Whoever said that you canâ€™t please everybody all of the time was certainly onto something. I once had a few friends over for dinner, one of which was a vegetarian. We were having meatloaf so to keep Mr. Veggie happy I formed his meatloaf into the shape of a giant carrot. Unexpectedly, he threw his dinner against the dining room wall and hasnâ€™t spoken to me since.
Itâ€™s something of a miracle, then, to find that developers High Moon Studios (of The Bourne Conspiracy fame) have managed to make a Transformers game that will please both fans of the 80s cartoons and those weaned on the last two Transformers movies. For starters, the character designs are a mixture of the mechanical monsters from Michael Bayâ€™s efforts and the more rounded and colourful characters from the legendary cartoon. A good example is Bumblebee, who looks more like a VW Beetle than a Camero. Donâ€™t write it off as a kidâ€™s game either – I expected to breeze through the first few missions but died a fair few times. It is though pretty easy to get a high kill count during multi-player, but more on that later.
Single player mode plays a bit like Gears of War minus the cover system. Itâ€™s set entirely on Cybertron, a world that was only shown a few times during the movies. I wouldnâ€™t get too excited by this though – the setting doesnâ€™t make for many picturesque vistas as itâ€™s mostly made up of large industrial style buildings and wrecked metal structures. The amount of detail going on in the background does just about make up for this.
The Autobots and Decepticons have their own campaign to play through, each taking around 4 hours to finish. Thereâ€™s a fair bit of variety; as early on as the second mission you get to play one of the airborne Transformers. Youâ€™re always accompanied by AI team-mates too – the banter between which is brilliant, particularly the rivalry between Megatron and Starscream. The AI of the enemies is a bit predictable but the scarce amount of ammo does stop the game from become a monotonous shooter.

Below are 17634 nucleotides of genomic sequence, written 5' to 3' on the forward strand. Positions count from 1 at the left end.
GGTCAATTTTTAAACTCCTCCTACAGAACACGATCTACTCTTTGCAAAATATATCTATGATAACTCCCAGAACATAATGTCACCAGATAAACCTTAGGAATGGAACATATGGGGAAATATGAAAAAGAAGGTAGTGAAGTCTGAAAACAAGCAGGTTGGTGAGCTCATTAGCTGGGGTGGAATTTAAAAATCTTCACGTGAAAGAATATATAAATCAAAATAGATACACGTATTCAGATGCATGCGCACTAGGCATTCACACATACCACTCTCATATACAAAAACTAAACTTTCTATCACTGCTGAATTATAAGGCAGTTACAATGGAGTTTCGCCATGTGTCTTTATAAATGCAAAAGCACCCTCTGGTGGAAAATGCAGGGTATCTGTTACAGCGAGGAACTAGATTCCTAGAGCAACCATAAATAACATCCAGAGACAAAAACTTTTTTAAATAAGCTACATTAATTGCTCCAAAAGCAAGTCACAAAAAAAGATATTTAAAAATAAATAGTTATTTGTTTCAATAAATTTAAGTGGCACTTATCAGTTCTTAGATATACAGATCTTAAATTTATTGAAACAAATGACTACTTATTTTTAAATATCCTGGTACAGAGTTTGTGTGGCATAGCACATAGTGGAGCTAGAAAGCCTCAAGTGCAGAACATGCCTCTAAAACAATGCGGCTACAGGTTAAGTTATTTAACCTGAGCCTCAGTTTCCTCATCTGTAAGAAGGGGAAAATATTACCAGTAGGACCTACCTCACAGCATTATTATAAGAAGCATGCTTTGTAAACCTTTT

Escalation mode also draws inspiration from Gears of War, but this time Gearâ€™s horde mode. The idea is to fight waves of enemies, restocking on ammo and health between rounds. In some ways itâ€™s better than horde mode – every kill earns points which can be spent at vending machines (for want of a better word) that dish out new weapons, mines and shields. You can also open up new areas in the level and if knocked down by an enemy you can try to fend off foes until somebody comes and revives you. Alternatively, you can self-destruct. Robot suicide!
The standard deathmatch has much in common with Call of Duty featuring skill streaks, unlockable perks, customisable characters and XP. Every character has a unique skill, from creating a temporary barrier to deploying a sentry turret. Itâ€™s very fast paced and chaotic, and unlike Call of Duty itâ€™s pretty easy to notch up kills as thereâ€™s plenty of heavy firepower around. And obviously, the Transformers can turn into tanks and stuff. It would have been good to see some large, more open, environments like some of the ones found in Halo 3 – piloting a jet down dull corridors isnâ€™t exactly thrilling.
War of Cyberton shows up the last two Transformers games for the scrap that they were. Itâ€™s not perfect, but I have no qualms in saying that itâ€™s the best licensed game since Batman: Arkham Asylum. If only Activision made sure this amount of effort was put into the rest of their licensed gamesâ€¦